HomePostsCase Study # 1: Building a Home Deck with Helical Piles
Case Study # 1: Building a Home Deck with Helical Piles
GoliathTech - 9 September 2021
GOLIATHTECH UNIVERSITY: TUTORIAL 8
EXPLORE THE OPTIONS AND BENEFITS
There are several ways to approach building a deck with helical piles. And your choice will be based on a range of variables such as the amount of space you have, soil type, cost, and so on. For example, a 24’ x 24’ deck attached to your home is relatively large as far as decks go, yet it’s well within the realm of what we consider to be standard.
Because of the elevated capacity for compression and tension numbers with a helical pile, if we wanted to do a very exaggerated example, we could put this whole deck on one, say, 4 ½’’ helical pile right in the middle. This one pile would have more than enough capacity to support the whole structure. Of course, even though we can do it, we wouldn’t suggest it to our customers because it’s just not practical. This is due to the fact that the under-structure required to stop any bounce and to control the balance, would far outweigh any cost savings you’d have by using only one pile.
A STARTING POINT FOR ANY PROJECT
Continuing with the 24’ x 24’ deck example, we could easily support this size deck with only two piles, one on each corner. Again, not an issue for the helical piles because the capacities are so high, yet what becomes an issue is the very large span between the two supports. In this case, you’d need to install an under structure to stabilize the space between these two points.
Whatever project you decide to do next, be it a deck, a home foundation, a manufactured home foundation (check out our video about manufactured homes), or a shed, pretty much any structure that requires a foundation can be installed on helical piles. A good starting point for a project is what we in the industry call “pile spacing”. For instance, eight feet is a really good span to gage the number of piles as it’s a compromise between size and costs of the structure and the pile itself.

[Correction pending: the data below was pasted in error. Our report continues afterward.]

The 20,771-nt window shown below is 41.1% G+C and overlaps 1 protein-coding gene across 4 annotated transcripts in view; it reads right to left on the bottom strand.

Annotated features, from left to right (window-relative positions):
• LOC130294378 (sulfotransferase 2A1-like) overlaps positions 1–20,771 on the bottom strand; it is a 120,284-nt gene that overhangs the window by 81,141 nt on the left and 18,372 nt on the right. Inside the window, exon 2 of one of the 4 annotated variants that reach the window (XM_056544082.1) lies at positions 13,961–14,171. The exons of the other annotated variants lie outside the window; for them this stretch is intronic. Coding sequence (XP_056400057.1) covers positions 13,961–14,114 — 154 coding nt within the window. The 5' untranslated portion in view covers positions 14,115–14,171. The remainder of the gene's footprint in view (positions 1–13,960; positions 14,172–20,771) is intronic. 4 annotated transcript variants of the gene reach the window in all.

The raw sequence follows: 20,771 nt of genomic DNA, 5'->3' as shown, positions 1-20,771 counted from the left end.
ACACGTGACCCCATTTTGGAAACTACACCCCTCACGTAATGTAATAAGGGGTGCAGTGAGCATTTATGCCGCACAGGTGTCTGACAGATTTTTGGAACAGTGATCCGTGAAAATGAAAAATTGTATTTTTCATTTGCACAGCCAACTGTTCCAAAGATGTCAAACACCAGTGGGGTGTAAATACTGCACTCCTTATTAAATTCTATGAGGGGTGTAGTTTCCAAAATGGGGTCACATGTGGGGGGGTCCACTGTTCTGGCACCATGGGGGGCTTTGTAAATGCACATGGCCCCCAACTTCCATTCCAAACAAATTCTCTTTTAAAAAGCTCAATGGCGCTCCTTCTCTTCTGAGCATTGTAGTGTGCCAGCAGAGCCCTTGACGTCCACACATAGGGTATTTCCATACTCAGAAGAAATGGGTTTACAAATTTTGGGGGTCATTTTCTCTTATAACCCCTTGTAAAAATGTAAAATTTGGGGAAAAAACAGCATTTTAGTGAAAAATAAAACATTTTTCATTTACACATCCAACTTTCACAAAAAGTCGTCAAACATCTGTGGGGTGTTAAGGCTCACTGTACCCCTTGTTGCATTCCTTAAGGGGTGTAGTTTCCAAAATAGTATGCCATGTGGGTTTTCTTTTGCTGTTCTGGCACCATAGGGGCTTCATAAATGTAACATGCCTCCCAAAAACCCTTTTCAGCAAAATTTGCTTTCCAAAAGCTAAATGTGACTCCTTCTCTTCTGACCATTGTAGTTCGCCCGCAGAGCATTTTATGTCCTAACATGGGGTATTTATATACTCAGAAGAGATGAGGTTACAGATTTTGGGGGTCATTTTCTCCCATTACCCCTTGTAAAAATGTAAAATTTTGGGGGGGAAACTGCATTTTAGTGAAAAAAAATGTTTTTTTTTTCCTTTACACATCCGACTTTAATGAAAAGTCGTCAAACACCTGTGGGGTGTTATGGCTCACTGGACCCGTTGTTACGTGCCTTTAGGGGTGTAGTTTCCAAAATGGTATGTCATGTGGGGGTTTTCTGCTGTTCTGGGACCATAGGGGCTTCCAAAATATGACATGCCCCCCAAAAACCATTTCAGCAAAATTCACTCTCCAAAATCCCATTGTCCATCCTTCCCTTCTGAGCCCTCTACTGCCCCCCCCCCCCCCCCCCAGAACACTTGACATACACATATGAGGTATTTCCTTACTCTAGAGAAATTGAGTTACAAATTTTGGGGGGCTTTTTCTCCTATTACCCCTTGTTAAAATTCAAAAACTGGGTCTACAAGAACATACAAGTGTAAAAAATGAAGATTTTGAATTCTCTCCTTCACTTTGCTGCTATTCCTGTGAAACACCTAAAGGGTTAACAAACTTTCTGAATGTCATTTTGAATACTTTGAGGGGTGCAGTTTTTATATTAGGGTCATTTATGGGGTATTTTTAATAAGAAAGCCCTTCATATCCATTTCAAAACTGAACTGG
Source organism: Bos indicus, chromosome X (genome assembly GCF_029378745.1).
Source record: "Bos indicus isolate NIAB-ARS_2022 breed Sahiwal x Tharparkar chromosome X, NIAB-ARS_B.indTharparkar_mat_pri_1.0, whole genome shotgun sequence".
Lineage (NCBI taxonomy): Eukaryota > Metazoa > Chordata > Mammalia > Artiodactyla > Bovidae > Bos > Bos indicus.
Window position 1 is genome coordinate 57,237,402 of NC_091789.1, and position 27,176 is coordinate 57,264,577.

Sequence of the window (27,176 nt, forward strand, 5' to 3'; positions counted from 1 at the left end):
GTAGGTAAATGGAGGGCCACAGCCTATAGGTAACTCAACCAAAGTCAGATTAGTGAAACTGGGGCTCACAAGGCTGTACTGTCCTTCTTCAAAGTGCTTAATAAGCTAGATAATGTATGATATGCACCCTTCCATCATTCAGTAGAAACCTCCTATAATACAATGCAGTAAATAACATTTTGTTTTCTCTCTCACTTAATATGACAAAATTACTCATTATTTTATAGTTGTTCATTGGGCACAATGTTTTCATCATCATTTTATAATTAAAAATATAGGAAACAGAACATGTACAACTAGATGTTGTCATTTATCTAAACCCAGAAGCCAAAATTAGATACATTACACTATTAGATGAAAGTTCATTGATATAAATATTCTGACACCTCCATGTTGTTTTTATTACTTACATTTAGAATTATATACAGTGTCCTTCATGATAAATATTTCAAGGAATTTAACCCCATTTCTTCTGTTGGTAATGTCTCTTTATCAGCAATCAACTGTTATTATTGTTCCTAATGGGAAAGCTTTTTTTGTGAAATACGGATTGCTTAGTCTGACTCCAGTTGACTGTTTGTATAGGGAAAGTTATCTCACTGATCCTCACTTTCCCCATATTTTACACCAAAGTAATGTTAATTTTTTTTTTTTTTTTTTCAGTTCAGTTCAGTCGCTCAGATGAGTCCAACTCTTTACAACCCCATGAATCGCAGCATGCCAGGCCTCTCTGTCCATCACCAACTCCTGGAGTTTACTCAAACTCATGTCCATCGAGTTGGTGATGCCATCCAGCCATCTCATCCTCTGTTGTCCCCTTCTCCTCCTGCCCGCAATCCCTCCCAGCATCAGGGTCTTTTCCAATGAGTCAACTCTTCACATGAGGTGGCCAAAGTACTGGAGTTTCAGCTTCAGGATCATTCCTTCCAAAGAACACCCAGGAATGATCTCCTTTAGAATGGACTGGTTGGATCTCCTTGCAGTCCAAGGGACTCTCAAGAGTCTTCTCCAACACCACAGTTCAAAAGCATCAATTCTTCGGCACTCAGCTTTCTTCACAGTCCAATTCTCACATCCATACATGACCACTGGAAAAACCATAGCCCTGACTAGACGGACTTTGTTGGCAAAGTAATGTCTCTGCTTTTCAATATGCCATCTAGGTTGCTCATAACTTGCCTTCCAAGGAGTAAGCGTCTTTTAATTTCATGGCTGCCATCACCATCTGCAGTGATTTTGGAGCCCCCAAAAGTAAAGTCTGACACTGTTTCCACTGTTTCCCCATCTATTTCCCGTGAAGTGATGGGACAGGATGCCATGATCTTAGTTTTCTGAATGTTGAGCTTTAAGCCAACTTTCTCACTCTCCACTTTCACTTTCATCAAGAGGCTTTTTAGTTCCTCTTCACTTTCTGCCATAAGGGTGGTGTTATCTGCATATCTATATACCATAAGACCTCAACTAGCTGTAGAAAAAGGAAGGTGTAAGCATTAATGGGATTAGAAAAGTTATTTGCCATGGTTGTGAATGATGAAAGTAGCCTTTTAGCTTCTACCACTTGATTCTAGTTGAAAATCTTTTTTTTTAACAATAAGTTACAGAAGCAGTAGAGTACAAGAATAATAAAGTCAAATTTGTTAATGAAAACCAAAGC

SMALL VS. LARGE PILES
It’s more cost-effective to have smaller piles than it is to have fewer large piles because, as you can imagine, when you go to larger piles, the cost per pile increases and the equipment needed to install the piles is larger, and therefore more money. The same goes for the equipment we need to transport the installation equipment. In other words, each step becomes exponentially more expensive the larger we go, so that’s why an eight-feet pile spacing is a sensible starting point.
THE BENEFITS OF SMALLER HELICAL PILES
In the example of the home deck build, instead of having one large helical pile, we would probably have 12 1 7/8” size piles (check out the GoliathTech piles page for more on our screw pile sizes). This would be much more cost-effective as far as the structure goes, because we don’t have huge spans between the piles, and it’s also relatively economical as well for smaller helical piles as opposed to using one large helical pile.
Related to the actual placement of the piles, if you imagine how it would be for a traditional sonotube or pad foundation, or for a footing under your deck, the placement of the helical piles would be exactly the same for your deck builder.
GoliathTech offers a range of warranty backed tubes and helices according to the weight to be supported for your project, and the type of soil. Check out our range of screw pile projects to see all that is possible with this foundational technology.